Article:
The book was more interesting when it dealt with the tensions and subtle shifts in power within Tsau, and issues of race and gender. Despite the narrator’s understanding of Setswana language and culture (and often trying to educate Nelson about it), most of the couple’s references remain resolutely Eurocentric. The author did spend five years in Botswana, but you know my feelings about ‘it’s not the length, it’s the intensity’ of experience, as I know many expats who spent over twenty years in a place and still didn’t really understand the culture.

I liked the fact that Norman Rush did not feel the need to dumb down his ideas or his prose – this is a very dense piece of work, full of historical and political detail, full of literary and philosophical allusions. It also contains very frank descriptions of sex – although the true seduction here is of two minds in conversation. It feels like a novel in which the author has, just like his creation, poured out the best of himself – everything he had.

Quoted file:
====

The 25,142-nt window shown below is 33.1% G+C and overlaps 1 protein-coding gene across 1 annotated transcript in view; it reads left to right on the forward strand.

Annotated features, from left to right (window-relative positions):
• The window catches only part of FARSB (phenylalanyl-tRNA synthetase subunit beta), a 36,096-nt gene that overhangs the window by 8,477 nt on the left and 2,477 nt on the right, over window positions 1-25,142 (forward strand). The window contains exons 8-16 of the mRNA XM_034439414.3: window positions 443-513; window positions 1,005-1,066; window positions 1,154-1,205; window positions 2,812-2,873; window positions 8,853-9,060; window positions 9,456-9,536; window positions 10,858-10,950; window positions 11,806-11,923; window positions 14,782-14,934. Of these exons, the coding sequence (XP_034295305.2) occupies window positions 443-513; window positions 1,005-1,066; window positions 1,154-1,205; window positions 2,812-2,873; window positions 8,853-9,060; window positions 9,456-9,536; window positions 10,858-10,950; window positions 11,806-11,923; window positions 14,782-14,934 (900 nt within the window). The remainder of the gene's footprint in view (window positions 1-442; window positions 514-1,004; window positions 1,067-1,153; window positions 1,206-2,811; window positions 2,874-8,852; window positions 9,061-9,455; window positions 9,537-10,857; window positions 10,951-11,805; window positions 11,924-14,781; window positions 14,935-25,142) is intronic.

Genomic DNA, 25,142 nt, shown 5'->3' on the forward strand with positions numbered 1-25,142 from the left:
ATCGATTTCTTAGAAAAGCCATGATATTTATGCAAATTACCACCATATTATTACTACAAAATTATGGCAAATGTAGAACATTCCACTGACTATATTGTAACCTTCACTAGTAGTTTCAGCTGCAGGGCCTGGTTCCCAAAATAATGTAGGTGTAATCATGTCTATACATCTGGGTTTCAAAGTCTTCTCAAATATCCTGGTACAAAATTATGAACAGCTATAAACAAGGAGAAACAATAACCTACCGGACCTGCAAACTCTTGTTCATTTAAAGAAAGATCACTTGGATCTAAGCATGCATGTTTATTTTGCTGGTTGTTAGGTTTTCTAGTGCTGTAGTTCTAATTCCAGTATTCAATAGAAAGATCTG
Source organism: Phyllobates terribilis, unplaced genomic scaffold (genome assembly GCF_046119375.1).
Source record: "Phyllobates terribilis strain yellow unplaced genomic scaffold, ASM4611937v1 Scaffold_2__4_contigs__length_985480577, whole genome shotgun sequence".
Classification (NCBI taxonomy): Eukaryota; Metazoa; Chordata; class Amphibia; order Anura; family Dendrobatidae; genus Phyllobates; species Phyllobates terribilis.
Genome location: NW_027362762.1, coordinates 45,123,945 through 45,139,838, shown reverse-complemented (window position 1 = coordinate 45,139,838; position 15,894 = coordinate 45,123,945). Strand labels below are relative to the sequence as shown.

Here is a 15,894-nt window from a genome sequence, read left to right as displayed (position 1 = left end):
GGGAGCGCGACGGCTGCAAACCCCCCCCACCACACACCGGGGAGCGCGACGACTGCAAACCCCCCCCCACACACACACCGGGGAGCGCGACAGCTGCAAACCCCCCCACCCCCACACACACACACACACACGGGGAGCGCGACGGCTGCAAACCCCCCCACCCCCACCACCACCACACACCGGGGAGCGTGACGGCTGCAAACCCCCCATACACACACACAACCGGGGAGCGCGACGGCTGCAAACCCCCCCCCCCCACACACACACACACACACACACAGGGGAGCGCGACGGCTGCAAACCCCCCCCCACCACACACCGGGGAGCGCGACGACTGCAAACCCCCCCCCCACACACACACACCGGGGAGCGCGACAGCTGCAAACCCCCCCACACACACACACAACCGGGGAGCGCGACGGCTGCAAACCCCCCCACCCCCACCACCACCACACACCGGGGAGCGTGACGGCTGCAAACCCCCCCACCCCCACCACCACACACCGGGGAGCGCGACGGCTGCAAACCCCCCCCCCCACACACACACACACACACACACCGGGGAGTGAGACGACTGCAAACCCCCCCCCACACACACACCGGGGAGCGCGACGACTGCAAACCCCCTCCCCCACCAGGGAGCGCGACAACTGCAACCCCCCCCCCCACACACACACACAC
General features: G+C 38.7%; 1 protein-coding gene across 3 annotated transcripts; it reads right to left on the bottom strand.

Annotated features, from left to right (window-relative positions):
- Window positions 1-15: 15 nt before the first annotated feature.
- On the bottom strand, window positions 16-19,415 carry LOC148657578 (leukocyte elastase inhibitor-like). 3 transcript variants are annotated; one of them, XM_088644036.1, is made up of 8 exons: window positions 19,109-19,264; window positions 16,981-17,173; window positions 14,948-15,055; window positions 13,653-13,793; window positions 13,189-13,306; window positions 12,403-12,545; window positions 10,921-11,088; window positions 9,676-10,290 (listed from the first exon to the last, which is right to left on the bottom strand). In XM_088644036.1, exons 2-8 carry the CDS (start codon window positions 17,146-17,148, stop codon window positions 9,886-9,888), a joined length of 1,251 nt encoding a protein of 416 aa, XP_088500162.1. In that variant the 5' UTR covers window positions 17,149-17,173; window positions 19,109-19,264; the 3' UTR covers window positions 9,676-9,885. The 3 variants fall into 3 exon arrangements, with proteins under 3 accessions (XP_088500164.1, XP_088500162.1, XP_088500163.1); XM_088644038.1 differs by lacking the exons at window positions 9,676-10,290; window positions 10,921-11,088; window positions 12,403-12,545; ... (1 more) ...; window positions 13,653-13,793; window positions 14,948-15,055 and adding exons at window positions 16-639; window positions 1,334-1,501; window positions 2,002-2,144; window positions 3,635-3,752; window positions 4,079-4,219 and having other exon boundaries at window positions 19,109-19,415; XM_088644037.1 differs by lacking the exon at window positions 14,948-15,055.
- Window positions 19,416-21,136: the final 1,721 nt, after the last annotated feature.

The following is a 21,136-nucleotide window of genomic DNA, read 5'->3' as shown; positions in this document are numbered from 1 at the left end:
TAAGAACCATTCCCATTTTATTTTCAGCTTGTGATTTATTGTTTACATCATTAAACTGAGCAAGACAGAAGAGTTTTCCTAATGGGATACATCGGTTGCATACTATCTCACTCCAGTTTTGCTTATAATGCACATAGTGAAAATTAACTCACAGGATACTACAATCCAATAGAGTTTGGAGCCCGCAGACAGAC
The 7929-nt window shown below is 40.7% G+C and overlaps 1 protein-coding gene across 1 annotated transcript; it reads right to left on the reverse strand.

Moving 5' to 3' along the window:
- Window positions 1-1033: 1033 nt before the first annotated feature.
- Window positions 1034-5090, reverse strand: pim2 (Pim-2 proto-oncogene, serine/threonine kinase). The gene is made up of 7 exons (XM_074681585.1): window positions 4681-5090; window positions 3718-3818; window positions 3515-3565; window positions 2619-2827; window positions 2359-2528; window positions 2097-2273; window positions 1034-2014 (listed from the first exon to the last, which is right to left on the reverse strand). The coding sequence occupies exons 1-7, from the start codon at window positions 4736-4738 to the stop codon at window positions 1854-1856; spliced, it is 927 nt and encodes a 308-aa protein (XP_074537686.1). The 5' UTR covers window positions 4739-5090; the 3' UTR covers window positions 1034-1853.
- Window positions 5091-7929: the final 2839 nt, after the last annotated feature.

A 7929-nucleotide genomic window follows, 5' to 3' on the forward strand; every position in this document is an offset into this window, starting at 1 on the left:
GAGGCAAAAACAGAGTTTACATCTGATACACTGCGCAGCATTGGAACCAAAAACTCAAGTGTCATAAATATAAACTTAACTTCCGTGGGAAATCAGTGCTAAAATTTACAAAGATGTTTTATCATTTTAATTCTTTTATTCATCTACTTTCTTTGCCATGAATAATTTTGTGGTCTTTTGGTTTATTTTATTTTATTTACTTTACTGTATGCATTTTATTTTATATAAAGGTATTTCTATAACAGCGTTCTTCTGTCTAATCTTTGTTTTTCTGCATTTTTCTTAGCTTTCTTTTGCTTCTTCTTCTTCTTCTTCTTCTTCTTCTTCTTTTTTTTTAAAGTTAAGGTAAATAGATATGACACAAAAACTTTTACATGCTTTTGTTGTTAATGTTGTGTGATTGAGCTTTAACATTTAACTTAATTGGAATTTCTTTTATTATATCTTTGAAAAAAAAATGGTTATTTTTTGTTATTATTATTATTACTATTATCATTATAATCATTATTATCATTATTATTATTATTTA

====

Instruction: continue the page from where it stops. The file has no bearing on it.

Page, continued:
The Kalahari Desert, from müvTravel

This unusual book won’t be for everyone: it has an overabundance of style and content. I suppose the best way to think about it is that the narrator is making field notes – that indispensable element in the anthropologist’s toolkit, which is at once an observation of the external – the people around you, the rites and habits and patterns – but also of the internal: how you interact with your surroundings and how you are changed by what you observe. Rush seems to adopt the ‘impressionist’ style of ethnography, i.e. holding back on his own selection and interpretation, and simply giving us the unvarnished writings of the narrator, leaving it to the reader to make of it what they would. I understand why he does that, but I do wish he could have exercised some editing on occasion.